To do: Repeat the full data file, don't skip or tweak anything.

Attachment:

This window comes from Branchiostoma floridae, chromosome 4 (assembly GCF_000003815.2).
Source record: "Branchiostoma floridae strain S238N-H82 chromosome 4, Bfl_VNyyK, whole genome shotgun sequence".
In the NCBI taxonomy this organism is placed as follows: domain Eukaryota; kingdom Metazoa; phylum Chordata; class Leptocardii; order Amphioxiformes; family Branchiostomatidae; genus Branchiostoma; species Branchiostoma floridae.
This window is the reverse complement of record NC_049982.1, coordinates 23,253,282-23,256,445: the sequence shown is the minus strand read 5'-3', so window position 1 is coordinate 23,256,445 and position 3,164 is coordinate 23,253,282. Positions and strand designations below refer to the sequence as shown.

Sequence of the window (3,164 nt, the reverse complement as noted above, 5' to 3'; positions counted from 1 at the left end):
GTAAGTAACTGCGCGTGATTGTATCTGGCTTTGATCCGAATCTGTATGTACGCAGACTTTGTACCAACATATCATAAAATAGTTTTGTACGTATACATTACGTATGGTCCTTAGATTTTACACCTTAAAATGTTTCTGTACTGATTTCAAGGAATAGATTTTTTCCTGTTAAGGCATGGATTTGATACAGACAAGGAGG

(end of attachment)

This window comes from Branchiostoma floridae, chromosome 4 (assembly GCF_000003815.2).
Source record: "Branchiostoma floridae strain S238N-H82 chromosome 4, Bfl_VNyyK, whole genome shotgun sequence".
In the NCBI taxonomy this organism is placed as follows: domain Eukaryota; kingdom Metazoa; phylum Chordata; class Leptocardii; order Amphioxiformes; family Branchiostomatidae; genus Branchiostoma; species Branchiostoma floridae.
This window is the reverse complement of record NC_049982.1, coordinates 23,253,282-23,256,445: the sequence shown is the minus strand read 5'-3', so window position 1 is coordinate 23,256,445 and position 3,164 is coordinate 23,253,282. Positions and strand designations below refer to the sequence as shown.

Sequence of the window (3,164 nt, the reverse complement as noted above, 5' to 3'; positions counted from 1 at the left end):
GTAAGTAACTGCGCGTGATTGTATCTGGCTTTGATCCGAATCTGTATGTACGCAGACTTTGTACCAACATATCATAAAATAGTTTTGTACGTATACATTACGTATGGTCCTTAGATTTTACACCTTAAAATGTTTCTGTACTGATTTCAAGGAATAGATTTTTTCCTGTTAAGGCATGGATTTGATACAGACAAGGAGG